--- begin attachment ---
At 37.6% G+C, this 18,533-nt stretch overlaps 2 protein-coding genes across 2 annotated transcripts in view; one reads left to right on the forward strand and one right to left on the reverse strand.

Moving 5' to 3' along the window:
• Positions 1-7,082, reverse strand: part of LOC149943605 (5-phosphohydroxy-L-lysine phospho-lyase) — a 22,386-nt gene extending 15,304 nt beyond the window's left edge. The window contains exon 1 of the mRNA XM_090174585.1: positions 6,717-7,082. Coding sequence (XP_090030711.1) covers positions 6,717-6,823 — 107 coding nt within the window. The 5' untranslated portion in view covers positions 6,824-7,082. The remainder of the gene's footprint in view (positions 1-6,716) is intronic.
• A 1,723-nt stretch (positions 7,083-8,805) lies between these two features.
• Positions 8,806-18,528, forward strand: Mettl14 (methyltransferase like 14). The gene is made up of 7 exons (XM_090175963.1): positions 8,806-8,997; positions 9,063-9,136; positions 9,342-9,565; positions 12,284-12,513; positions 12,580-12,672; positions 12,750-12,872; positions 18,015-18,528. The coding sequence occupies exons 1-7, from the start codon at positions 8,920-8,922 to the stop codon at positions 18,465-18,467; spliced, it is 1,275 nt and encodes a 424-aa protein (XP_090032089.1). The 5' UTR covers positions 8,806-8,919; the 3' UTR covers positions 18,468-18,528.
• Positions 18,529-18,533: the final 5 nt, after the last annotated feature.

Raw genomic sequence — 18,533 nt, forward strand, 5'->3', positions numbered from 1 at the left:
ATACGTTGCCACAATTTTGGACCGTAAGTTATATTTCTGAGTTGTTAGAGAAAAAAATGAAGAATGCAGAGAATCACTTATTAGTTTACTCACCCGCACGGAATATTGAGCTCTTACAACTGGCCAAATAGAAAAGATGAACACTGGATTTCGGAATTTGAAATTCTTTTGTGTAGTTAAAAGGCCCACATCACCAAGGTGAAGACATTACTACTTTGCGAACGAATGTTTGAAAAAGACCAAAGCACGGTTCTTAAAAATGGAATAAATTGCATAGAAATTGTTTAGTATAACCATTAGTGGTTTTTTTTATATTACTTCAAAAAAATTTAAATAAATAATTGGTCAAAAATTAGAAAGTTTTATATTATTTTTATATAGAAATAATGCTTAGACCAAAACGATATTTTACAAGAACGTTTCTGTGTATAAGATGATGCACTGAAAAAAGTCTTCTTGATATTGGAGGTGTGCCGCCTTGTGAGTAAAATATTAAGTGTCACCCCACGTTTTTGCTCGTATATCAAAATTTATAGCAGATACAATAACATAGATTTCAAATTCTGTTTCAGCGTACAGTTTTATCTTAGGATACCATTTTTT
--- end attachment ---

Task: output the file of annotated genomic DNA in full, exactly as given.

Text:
At 37.6% G+C, this 18,533-nt stretch overlaps 2 protein-coding genes across 2 annotated transcripts in view; one reads left to right on the forward strand and one right to left on the reverse strand.

Moving 5' to 3' along the window:
• Positions 1-7,082, reverse strand: part of LOC149943605 (5-phosphohydroxy-L-lysine phospho-lyase) — a 22,386-nt gene extending 15,304 nt beyond the window's left edge. The window contains exon 1 of the mRNA XM_090174585.1: positions 6,717-7,082. Coding sequence (XP_090030711.1) covers positions 6,717-6,823 — 107 coding nt within the window. The 5' untranslated portion in view covers positions 6,824-7,082. The remainder of the gene's footprint in view (positions 1-6,716) is intronic.
• A 1,723-nt stretch (positions 7,083-8,805) lies between these two features.
• Positions 8,806-18,528, forward strand: Mettl14 (methyltransferase like 14). The gene is made up of 7 exons (XM_090175963.1): positions 8,806-8,997; positions 9,063-9,136; positions 9,342-9,565; positions 12,284-12,513; positions 12,580-12,672; positions 12,750-12,872; positions 18,015-18,528. The coding sequence occupies exons 1-7, from the start codon at positions 8,920-8,922 to the stop codon at positions 18,465-18,467; spliced, it is 1,275 nt and encodes a 424-aa protein (XP_090032089.1). The 5' UTR covers positions 8,806-8,919; the 3' UTR covers positions 18,468-18,528.
• Positions 18,529-18,533: the final 5 nt, after the last annotated feature.

Raw genomic sequence — 18,533 nt, forward strand, 5'->3', positions numbered from 1 at the left:
ATACGTTGCCACAATTTTGGACCGTAAGTTATATTTCTGAGTTGTTAGAGAAAAAAATGAAGAATGCAGAGAATCACTTATTAGTTTACTCACCCGCACGGAATATTGAGCTCTTACAACTGGCCAAATAGAAAAGATGAACACTGGATTTCGGAATTTGAAATTCTTTTGTGTAGTTAAAAGGCCCACATCACCAAGGTGAAGACATTACTACTTTGCGAACGAATGTTTGAAAAAGACCAAAGCACGGTTCTTAAAAATGGAATAAATTGCATAGAAATTGTTTAGTATAACCATTAGTGGTTTTTTTTATATTACTTCAAAAAAATTTAAATAAATAATTGGTCAAAAATTAGAAAGTTTTATATTATTTTTATATAGAAATAATGCTTAGACCAAAACGATATTTTACAAGAACGTTTCTGTGTATAAGATGATGCACTGAAAAAAGTCTTCTTGATATTGGAGGTGTGCCGCCTTGTGAGTAAAATATTAAGTGTCACCCCACGTTTTTGCTCGTATATCAAAATTTATAGCAGATACAATAACATAGATTTCAAATTCTGTTTCAGCGTACAGTTTTATCTTAGGATACCATTTTTT